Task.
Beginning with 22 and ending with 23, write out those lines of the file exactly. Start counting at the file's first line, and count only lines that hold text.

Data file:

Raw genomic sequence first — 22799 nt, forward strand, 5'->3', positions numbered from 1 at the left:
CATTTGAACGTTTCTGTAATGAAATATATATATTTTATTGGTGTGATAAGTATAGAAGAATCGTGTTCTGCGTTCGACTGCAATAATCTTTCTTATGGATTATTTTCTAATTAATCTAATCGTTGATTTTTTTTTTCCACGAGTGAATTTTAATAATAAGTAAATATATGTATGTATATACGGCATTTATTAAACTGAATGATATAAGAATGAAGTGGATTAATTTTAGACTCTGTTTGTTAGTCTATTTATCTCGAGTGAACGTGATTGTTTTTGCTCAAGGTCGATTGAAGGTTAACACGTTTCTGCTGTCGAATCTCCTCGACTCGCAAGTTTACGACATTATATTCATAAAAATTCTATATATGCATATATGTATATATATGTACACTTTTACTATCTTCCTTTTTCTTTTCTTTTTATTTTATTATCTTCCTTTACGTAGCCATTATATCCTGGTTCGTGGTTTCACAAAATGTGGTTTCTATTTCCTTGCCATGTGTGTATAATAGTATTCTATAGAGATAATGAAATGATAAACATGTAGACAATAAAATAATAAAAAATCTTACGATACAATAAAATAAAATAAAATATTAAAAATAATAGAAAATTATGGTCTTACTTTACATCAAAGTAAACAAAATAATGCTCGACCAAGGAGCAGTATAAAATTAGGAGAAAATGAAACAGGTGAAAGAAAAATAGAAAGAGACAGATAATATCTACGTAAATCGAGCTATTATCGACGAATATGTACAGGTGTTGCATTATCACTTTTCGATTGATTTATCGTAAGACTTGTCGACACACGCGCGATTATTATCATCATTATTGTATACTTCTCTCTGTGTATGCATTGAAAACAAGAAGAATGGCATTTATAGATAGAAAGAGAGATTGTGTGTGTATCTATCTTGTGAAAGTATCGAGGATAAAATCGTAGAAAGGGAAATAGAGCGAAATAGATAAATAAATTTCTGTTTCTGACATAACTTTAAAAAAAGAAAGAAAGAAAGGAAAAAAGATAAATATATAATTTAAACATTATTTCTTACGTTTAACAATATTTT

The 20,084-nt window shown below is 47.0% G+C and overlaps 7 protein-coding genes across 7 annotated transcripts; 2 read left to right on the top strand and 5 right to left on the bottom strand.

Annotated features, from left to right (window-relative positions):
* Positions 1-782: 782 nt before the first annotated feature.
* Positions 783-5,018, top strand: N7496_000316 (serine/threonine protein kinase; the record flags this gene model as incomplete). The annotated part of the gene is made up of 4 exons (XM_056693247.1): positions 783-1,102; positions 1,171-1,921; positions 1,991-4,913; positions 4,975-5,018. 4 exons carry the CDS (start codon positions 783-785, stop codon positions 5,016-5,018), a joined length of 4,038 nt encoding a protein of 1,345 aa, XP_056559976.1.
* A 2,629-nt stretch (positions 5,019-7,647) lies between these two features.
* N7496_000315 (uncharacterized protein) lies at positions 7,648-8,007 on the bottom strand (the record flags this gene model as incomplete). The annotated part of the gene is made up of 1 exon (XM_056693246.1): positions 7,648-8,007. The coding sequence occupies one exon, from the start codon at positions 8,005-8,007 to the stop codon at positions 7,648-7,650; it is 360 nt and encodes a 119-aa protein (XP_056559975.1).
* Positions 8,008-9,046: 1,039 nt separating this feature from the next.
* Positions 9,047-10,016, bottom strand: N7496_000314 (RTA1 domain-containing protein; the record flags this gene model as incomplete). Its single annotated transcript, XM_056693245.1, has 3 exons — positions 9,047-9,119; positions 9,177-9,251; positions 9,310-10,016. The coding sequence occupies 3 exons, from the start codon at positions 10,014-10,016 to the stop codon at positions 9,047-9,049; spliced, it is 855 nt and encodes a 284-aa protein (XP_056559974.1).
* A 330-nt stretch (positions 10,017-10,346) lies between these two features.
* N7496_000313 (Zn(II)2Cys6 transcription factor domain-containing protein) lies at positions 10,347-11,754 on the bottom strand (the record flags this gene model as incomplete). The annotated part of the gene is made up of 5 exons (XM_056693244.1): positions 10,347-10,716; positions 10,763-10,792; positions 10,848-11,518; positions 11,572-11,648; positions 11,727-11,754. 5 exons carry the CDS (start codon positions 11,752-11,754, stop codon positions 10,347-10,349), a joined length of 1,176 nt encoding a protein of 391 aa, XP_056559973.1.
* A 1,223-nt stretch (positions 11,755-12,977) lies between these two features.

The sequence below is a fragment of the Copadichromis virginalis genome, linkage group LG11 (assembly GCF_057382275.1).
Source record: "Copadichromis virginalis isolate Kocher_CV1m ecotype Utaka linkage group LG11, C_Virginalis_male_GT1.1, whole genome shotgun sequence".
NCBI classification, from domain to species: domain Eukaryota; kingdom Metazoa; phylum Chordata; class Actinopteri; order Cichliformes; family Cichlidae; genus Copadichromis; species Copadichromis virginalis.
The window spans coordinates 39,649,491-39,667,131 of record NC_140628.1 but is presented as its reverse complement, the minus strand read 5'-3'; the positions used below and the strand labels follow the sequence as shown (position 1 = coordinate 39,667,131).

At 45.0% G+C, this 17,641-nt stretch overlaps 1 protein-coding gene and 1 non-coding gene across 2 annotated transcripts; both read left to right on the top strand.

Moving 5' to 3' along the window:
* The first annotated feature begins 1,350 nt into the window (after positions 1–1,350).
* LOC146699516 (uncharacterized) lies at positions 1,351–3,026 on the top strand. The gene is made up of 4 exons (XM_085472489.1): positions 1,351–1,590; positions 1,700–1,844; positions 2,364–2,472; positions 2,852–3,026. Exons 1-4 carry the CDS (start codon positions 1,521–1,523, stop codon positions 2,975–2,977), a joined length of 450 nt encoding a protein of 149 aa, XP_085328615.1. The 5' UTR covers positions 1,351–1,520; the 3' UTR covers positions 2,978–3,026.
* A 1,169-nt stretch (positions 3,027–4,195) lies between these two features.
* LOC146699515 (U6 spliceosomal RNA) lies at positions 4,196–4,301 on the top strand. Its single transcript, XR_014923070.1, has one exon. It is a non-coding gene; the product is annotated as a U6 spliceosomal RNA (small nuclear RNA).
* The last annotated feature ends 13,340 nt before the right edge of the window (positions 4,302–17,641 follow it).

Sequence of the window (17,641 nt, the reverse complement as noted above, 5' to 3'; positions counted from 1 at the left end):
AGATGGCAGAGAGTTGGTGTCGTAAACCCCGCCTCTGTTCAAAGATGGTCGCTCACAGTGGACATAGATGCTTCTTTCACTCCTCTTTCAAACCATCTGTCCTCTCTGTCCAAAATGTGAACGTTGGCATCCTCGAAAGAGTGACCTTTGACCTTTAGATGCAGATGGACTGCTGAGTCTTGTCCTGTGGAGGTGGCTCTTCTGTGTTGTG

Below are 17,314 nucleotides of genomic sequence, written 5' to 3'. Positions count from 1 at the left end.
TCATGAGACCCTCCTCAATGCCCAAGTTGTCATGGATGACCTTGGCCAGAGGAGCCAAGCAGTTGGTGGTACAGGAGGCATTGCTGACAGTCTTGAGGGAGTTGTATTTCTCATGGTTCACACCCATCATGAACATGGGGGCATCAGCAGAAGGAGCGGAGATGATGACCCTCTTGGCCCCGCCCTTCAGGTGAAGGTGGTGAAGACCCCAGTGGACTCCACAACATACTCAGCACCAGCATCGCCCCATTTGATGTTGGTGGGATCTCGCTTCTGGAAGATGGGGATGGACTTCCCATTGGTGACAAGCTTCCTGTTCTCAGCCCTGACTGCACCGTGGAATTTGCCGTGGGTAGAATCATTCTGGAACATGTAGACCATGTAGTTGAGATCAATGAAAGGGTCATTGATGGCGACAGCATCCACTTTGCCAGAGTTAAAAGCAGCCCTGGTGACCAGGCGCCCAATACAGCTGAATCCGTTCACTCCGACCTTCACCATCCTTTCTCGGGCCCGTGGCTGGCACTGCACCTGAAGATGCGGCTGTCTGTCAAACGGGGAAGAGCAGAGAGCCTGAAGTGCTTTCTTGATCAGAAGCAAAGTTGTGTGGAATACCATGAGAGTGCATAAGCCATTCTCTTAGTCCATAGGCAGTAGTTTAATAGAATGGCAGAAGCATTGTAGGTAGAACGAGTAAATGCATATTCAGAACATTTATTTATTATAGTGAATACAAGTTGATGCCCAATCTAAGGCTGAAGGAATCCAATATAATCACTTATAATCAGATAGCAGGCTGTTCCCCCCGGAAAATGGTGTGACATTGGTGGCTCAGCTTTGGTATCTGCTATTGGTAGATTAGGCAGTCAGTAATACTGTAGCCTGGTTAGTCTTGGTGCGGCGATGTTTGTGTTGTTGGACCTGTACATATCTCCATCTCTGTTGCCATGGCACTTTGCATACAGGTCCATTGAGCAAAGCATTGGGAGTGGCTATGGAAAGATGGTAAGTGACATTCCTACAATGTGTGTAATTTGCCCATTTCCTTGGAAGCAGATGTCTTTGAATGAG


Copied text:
* A 1,169-nt stretch (positions 3,027–4,195) lies between these two features.
* LOC146699515 (U6 spliceosomal RNA) lies at positions 4,196–4,301 on the top strand. Its single transcript, XR_014923070.1, has one exon. It is a non-coding gene; the product is annotated as a U6 spliceosomal RNA (small nuclear RNA).